Sunday morning thoughts

Sunday morning
I wait for the train
Going to church
Wearing my pretty turquoise dress
I stand on the open air platform
Applying purple eyeliner and mascara
A young woman approaches me, stares for a moment, and holds out an earring.
She asks if it’s mine.
I shake my head and smile, no, it’s not.
She walks away without a word.
I feel her circle back around to face me again.
Do you have a dollar?
For you? Sure.
I pull one out and hand it to her. A flash of surprise almost lights up her slack face.
I know my dollar won’t change anything for her. What can I do to change the system?
I’m tired of asking myself this question.
I sigh and go back to applying my mascara.

I step onto the train.
I daintily sit down in my pretty turquoise dress and neatly cross my legs.
Ten minutes later, she comes through the car asking for change.
I notice her dirty sweater (on this hot, muggy day) and sagging black leggings.
“Amber” is tattooed on her neck.
Who’s Amber, I wonder?
A sister who died?
A friend?
I chuckle to myself at the thought of someone tattooing their own name, like, maybe they just got tired of people asking their name.

We make eye contact and I smile.
She gives me a small, unsmiling nod of recognition.
Hey. You alright, she asks?
Yeah! How are you?
What a stupid question, I think.
Good, she says, an automatic response to an automatic question, trained like most of us to claim “good” even when we are clearly not. She isn’t.
Who do any of us think we’re kidding?

I notice people noticing our exchange.
Do they think we know each other?
I give no indication either way and pretend not to notice them looking at me.
She continues down the aisle, speaking her request again.
She sounds tired, tired of asking this question over and over again.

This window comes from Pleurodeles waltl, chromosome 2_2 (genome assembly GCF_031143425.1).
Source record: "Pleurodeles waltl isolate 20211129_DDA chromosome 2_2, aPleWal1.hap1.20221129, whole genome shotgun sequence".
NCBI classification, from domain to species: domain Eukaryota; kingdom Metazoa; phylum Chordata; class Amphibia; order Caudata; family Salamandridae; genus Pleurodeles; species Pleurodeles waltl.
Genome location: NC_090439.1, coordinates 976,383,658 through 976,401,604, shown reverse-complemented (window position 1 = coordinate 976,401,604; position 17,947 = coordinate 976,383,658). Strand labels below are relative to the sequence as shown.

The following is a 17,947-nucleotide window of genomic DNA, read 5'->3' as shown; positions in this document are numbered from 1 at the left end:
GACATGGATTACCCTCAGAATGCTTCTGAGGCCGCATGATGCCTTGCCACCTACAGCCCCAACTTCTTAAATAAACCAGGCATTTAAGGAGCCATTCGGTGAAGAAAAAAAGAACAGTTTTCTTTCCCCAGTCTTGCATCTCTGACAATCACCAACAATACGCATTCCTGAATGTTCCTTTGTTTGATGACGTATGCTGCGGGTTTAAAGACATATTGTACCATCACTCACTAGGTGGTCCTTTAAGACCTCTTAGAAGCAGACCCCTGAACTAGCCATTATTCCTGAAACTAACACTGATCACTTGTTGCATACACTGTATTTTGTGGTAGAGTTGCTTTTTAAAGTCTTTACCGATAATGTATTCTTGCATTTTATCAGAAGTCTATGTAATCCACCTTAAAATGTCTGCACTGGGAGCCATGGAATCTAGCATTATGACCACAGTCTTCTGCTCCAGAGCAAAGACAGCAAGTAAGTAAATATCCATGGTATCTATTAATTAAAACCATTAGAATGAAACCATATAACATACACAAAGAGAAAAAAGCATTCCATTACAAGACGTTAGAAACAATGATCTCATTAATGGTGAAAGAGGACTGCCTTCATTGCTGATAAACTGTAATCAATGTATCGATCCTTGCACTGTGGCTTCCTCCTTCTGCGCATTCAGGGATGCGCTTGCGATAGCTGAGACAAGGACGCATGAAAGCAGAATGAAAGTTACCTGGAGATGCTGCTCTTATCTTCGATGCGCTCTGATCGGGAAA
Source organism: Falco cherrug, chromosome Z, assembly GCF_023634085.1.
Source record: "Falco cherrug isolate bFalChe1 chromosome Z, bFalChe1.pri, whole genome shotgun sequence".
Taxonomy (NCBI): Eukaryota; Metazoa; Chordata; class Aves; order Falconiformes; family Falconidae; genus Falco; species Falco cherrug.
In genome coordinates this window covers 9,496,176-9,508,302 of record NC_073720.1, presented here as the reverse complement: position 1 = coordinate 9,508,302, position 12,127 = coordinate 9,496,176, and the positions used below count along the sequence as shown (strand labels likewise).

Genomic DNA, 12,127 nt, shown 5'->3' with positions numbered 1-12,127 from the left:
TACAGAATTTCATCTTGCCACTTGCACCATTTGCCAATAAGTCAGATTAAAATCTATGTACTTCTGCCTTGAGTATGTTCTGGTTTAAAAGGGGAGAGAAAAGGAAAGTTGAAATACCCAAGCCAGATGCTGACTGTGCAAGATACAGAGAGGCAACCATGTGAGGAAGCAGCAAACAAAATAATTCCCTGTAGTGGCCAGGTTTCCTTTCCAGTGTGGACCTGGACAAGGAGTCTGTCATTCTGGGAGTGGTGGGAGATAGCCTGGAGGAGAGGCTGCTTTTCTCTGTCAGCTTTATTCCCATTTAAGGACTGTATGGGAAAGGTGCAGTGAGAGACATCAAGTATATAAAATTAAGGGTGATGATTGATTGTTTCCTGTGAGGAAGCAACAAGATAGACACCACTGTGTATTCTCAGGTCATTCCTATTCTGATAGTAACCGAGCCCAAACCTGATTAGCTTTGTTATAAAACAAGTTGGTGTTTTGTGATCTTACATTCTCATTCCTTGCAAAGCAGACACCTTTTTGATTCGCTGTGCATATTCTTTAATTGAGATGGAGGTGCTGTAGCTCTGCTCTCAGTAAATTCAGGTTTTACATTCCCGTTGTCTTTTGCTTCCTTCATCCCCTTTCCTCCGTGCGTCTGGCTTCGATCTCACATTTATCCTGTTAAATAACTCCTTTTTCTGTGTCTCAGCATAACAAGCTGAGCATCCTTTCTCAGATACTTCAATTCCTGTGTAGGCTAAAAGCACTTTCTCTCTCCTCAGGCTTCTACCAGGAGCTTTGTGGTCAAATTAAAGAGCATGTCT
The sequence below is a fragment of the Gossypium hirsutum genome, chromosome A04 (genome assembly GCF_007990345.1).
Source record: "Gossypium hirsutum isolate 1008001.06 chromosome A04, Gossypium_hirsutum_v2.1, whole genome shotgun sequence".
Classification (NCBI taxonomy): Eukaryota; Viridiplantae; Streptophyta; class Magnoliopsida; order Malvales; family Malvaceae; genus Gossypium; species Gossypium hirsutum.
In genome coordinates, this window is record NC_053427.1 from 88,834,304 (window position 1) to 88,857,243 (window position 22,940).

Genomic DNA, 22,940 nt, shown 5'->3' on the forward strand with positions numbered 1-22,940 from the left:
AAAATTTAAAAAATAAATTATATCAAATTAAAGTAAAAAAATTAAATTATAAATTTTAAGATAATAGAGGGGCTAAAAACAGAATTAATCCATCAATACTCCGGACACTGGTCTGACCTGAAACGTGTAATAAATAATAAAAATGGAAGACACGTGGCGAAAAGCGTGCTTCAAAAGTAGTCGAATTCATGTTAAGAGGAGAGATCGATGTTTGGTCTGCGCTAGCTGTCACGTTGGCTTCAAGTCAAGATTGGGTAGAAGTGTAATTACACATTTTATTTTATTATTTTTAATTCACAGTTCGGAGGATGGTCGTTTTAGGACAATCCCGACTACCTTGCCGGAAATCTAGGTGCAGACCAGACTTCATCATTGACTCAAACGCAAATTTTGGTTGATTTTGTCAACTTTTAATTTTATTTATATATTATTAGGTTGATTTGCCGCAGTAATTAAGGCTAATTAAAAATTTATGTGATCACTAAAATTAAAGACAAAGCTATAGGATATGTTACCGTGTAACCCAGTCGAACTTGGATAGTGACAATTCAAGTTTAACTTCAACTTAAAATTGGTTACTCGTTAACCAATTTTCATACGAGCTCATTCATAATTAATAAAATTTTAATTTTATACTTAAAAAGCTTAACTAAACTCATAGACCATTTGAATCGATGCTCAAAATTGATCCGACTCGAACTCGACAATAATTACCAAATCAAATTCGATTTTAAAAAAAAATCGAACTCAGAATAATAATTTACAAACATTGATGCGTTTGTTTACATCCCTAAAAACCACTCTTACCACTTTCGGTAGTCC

I’m tired of hearing it.
I sit back and re-cross my Teva-sandaled ankles.
I wait for my stop. I wait for the oppressive systems to fall.

It’s a funny existence, isn’t it? I feel like I’m playing some part, wearing a costume, acquiescing to the production, sometimes being brave enough to ad lib some lines to alter the scene a bit, mostly just playing along while telling everyone I’m just doing this job until another script, the radically better one we’ve all been waiting for, is written.

I transfer to the 6 train, take out my notebook and start writing down these Sunday morning thoughts.

I look up to notice a very tall man standing by the sliding doors, eye catching in his sharp, navy blue suit, replete with rows of golden buttons and accompanied by the shiniest patent leather shoes I’ve ever seen.
I glance twice at the badge sewn on his shoulder before I realize he’s wearing a uniform.
I want to take a picture of this satisfyingly perfect image.
The crispest, cleanest, neatest man in uniform I’ve ever seen.
I imagine he’s going to a chief’s retirement brunch or fundraising gala.
It’s September 11th.
Shadows and light move across his face and reveal the bravery he wears on his body, uniform or not.
Who did he lose?
Was he there?
I long to hear his story, one of thousands from that day.
Somehow, I know I don’t need to. I can feel it across the subway car.

After church, I sit in Central Park.
I see slim, fashionable European tourists strolling along the path.
Pot-bellied men playing softball.
It’s a warm, breezy day, the sky marred only by the roar of the helicopters flying back and forth.
I see life all around and the wild, tender heart of human existence.
I see New York City.


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